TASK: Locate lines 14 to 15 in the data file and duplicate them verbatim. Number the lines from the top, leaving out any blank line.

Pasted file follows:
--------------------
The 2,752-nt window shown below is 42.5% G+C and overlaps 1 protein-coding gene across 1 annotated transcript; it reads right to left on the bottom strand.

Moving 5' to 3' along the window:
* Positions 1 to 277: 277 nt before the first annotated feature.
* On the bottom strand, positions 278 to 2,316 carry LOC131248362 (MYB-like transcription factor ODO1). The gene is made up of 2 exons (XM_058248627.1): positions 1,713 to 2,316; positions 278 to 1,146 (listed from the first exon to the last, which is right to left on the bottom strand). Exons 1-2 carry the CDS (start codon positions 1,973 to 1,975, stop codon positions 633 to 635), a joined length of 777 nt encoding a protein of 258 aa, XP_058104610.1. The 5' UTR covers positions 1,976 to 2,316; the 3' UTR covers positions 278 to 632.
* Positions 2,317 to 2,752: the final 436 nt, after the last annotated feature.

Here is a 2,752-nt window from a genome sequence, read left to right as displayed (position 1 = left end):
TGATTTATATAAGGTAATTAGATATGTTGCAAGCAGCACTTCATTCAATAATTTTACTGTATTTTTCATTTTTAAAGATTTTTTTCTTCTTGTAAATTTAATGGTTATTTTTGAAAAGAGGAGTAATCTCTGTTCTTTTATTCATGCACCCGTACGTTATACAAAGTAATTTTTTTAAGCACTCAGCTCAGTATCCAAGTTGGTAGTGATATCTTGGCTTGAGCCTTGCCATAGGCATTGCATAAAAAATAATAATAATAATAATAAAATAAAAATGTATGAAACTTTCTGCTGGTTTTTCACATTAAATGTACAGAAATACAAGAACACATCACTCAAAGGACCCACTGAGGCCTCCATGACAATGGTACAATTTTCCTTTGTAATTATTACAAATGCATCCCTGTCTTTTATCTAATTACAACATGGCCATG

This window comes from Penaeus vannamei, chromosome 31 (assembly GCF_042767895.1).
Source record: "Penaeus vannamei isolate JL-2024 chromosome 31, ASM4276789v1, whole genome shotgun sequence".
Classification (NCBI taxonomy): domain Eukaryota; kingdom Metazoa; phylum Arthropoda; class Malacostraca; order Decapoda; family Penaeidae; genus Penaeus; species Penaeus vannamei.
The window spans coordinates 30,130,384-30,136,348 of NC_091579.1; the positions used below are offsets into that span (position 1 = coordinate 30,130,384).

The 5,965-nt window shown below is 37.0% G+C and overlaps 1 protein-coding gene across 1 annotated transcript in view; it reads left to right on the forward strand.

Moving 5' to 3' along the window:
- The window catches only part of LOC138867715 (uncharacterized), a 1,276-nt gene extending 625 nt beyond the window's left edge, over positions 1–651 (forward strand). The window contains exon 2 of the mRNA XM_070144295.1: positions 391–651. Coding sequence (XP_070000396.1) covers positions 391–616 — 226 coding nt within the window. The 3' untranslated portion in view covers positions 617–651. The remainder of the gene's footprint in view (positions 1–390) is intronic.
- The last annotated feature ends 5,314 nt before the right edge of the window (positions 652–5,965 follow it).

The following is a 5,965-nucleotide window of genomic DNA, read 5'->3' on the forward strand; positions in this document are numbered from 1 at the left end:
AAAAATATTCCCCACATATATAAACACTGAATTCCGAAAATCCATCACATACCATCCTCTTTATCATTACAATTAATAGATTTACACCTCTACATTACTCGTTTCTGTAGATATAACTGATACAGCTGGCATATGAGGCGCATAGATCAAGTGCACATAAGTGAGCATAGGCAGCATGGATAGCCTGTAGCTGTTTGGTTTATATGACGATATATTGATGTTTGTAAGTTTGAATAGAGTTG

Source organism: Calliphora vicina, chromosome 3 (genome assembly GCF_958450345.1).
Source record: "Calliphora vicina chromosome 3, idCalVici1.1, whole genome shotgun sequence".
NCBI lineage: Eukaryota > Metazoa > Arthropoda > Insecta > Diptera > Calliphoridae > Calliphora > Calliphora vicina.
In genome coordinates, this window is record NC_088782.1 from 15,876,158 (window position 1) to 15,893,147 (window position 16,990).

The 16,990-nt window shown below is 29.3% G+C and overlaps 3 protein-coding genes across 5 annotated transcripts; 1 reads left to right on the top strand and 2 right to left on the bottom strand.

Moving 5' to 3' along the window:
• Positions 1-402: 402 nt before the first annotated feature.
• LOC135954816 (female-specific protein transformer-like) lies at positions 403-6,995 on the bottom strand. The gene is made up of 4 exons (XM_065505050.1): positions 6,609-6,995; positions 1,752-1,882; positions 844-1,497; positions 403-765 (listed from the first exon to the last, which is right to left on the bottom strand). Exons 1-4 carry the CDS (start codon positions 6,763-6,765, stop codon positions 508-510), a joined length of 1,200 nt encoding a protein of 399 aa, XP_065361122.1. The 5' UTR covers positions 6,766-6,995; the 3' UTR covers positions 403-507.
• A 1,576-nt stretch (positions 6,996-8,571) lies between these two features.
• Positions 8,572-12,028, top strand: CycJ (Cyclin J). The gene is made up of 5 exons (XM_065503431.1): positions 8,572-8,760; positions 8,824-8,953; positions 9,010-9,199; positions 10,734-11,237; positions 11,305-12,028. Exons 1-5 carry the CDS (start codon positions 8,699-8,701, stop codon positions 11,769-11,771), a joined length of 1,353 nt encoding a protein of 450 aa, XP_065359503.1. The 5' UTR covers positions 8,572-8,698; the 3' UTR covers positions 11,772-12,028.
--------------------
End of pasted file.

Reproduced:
- The window catches only part of LOC138867715 (uncharacterized), a 1,276-nt gene extending 625 nt beyond the window's left edge, over positions 1–651 (forward strand). The window contains exon 2 of the mRNA XM_070144295.1: positions 391–651. Coding sequence (XP_070000396.1) covers positions 391–616 — 226 coding nt within the window. The 3' untranslated portion in view covers positions 617–651. The remainder of the gene's footprint in view (positions 1–390) is intronic.
- The last annotated feature ends 5,314 nt before the right edge of the window (positions 652–5,965 follow it).